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EPiHC—Join Us in Setting a New Bar for Ethical Practices in Healthcare

A few months ago, I shared a post announcing IFC’s Ethical Principles in Health Care (EPiHC), an initiative that aims to build transparent, resilient health systems through a set of shared principles that promote ethical decision making and behavior. Since then, we have had an extremely positive response and the initiative has quickly garnered global support and momentum. I would like to congratulate my colleagues spearheading EPiHC on a job well done and for the overwhelming buy-in they are getting from diverse stakeholders. As my colleagues know, I get irked by questionable practices that I see occasionally applied, both in public and private health settings. The goal with EPiHC is to raise the bar and showcase the right behavior.

I am pleased to report that on September 6, the inaugural EPiHC meeting took place virtually, led by core team members and joined by more than 20 Founding Signatory organizations. This was an excellent kickoff session with participants chiming in from all corners of the globe, both in developed and developing countries. We discussed the initiative’s core goals and next steps and provided the Founding Signatories a platform to share their ideas on how best to advance the initiative. This was the first in a rolling series of conversations we are planning.

The Signatories, a full list of which can be found here, are the backbone of the initiative and IFC is one of them. We have created an independent secretariat that will help drive EPiHC forward. We have also partnered with Crowell & Moring International LLC (CMI) to further develop EPiHC and expand its reach. CMI brings substantial expertise in international collective action initiatives to strengthen ethical business conduct, including in the medical device and biopharmaceutical sectors as well as healthcare systems.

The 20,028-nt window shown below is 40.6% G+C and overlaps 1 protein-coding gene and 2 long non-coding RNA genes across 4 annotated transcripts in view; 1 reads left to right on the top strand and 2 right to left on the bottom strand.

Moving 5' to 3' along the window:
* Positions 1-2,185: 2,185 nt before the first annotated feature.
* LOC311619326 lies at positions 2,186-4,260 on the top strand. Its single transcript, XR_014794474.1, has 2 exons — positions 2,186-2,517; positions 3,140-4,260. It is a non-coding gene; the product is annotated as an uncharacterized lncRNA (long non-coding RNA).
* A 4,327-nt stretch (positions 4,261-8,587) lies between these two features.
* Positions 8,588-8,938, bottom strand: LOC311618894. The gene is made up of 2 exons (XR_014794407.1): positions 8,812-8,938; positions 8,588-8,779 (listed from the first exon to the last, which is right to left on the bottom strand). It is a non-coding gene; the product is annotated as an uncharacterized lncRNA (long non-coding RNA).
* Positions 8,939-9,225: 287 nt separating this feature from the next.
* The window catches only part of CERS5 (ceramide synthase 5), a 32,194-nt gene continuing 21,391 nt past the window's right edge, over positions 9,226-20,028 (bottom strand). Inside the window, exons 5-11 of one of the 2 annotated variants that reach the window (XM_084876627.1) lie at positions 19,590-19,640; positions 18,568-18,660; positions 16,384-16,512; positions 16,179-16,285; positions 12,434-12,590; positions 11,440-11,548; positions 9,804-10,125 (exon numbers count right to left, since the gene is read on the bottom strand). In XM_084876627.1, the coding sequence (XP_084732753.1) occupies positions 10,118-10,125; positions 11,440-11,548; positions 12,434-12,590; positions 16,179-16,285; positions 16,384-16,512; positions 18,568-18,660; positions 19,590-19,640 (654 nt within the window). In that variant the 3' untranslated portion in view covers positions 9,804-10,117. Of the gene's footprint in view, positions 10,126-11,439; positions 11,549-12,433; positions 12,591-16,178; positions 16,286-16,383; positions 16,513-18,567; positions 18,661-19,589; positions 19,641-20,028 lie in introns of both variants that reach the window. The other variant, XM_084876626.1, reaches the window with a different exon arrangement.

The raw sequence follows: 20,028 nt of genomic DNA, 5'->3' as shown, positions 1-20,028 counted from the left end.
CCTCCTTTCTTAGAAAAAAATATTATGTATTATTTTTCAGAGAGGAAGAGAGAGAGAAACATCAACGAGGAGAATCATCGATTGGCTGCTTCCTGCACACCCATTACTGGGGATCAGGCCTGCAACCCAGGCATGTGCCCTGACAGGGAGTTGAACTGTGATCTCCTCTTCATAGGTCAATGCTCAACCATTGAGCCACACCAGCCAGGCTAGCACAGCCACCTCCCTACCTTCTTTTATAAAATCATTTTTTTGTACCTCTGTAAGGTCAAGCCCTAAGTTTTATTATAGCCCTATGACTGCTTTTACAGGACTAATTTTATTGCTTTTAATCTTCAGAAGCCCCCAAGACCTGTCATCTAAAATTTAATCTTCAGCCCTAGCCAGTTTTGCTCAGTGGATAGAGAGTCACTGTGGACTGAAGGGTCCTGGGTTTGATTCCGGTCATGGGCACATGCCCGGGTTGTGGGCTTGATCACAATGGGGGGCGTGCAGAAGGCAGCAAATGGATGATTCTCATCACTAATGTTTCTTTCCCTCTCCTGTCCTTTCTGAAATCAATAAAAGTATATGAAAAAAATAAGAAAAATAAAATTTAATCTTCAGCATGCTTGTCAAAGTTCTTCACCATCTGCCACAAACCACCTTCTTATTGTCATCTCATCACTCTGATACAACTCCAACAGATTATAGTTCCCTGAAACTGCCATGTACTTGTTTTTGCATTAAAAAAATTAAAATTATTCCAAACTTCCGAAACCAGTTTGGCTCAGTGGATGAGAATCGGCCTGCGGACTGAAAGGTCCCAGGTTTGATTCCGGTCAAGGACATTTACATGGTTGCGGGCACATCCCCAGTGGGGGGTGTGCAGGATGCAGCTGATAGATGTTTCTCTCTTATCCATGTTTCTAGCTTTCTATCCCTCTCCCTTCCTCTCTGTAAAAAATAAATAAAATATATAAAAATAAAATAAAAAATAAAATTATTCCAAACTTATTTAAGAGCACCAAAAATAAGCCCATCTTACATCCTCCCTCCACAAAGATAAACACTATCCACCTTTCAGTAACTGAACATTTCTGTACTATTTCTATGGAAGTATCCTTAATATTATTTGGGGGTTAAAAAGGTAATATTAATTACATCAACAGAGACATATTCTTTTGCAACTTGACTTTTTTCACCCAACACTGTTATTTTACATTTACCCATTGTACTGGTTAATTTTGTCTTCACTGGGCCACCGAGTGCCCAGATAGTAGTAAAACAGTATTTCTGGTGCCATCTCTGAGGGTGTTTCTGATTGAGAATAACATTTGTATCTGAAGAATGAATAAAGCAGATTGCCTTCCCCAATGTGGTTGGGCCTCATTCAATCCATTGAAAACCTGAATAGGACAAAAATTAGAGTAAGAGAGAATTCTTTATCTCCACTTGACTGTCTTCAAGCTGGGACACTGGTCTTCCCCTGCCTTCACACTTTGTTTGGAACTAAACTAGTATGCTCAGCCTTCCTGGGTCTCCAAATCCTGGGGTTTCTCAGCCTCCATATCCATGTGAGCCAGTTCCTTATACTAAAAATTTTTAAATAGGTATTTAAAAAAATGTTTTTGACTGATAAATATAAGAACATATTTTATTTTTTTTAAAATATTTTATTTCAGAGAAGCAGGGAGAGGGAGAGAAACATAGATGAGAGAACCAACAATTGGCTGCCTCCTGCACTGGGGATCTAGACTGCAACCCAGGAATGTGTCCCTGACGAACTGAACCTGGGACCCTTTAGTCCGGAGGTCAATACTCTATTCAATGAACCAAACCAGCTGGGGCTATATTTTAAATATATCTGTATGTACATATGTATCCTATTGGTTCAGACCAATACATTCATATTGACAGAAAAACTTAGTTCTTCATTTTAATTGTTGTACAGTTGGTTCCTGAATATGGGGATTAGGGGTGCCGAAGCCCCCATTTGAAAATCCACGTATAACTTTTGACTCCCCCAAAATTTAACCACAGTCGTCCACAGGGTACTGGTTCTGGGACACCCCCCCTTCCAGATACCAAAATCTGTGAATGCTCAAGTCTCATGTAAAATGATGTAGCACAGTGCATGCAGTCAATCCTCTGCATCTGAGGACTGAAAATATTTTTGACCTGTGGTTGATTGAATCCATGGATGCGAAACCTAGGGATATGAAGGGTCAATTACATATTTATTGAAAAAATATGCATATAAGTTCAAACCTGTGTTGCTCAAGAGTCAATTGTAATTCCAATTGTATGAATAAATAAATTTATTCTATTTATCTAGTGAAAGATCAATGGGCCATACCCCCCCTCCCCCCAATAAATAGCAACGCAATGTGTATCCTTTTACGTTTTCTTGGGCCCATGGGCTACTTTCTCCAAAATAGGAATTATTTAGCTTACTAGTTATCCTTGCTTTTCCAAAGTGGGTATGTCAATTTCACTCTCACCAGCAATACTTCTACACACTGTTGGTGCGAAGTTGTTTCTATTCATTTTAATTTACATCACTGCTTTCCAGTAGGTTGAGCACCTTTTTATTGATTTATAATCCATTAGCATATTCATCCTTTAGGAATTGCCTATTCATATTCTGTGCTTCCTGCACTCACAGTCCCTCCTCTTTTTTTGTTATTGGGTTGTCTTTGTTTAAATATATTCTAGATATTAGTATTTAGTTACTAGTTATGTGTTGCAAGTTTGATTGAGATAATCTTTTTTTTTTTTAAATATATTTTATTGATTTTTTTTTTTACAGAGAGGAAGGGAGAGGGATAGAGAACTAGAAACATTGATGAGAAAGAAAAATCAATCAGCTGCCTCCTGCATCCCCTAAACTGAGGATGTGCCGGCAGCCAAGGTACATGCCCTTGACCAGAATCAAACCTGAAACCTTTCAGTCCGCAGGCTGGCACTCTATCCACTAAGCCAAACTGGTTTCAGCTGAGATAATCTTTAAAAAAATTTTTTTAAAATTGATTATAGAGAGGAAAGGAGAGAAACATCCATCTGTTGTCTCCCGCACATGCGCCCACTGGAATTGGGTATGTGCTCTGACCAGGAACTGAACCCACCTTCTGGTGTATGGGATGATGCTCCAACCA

This is a truly groundbreaking initiative, the first to focus specifically on the private healthcare services sector. We strongly encourage individual private health care organizations and health care associations to join, as well as investors in the health care space.

The COVID-19 pandemic is making it even more imperative to reinforce trust in healthcare systems, many of which are being put under unprecedented strain, with some struggling to coordinate efforts. Unfortunately, in this context, instances of questionable ethical practices can pop up and this is something EPiHC can help address.

In the next year or two we hope to persuade hundreds of organizations to sign up to EPiHC. As we expand its reach globally, we will put in place an advisory board comprising a mix of large and small organizations, both signatories and non-signatories, and thought leaders.

EPiHC is still in its infancy and we are open to fresh ideas on how to develop it. Among the strands we envisage are more information-sharing events, the creation of networks among EPiHC signatories, providing guidance in capacity building on ethical principles, and conducting surveys of members that yield novel insights.

Please take a moment to check out the EPiHC website ( where you can access some promotional and educational materials and learn more about it and check out the EPiHC news page for latest developments. Interested organizations can also sign up electronically as an EPiHC signatory via the website.

To submit your ideas or if you have any questions, please contact the EPiHC secretariat via our online portal or feel free to email me directly at


Charles Dalton, Senior Health Specialist, IFC

Charles Dalton has more than 30 years of operational and strategic management experience in public, private and health insurance settings and has applied this knowledge in both emerging and developing markets around the world.   His expertise and experience range from designing and evaluating investment opportunities in the private health sector through to "whole health system design" and implementation of policy/ strategy.   He has a practical understanding of challenges facing health systems in emerging markets and the opportunities presented for relevant and sustainable public-private collaboration as well as insight to the nuances of successful private health business growth in emerging markets.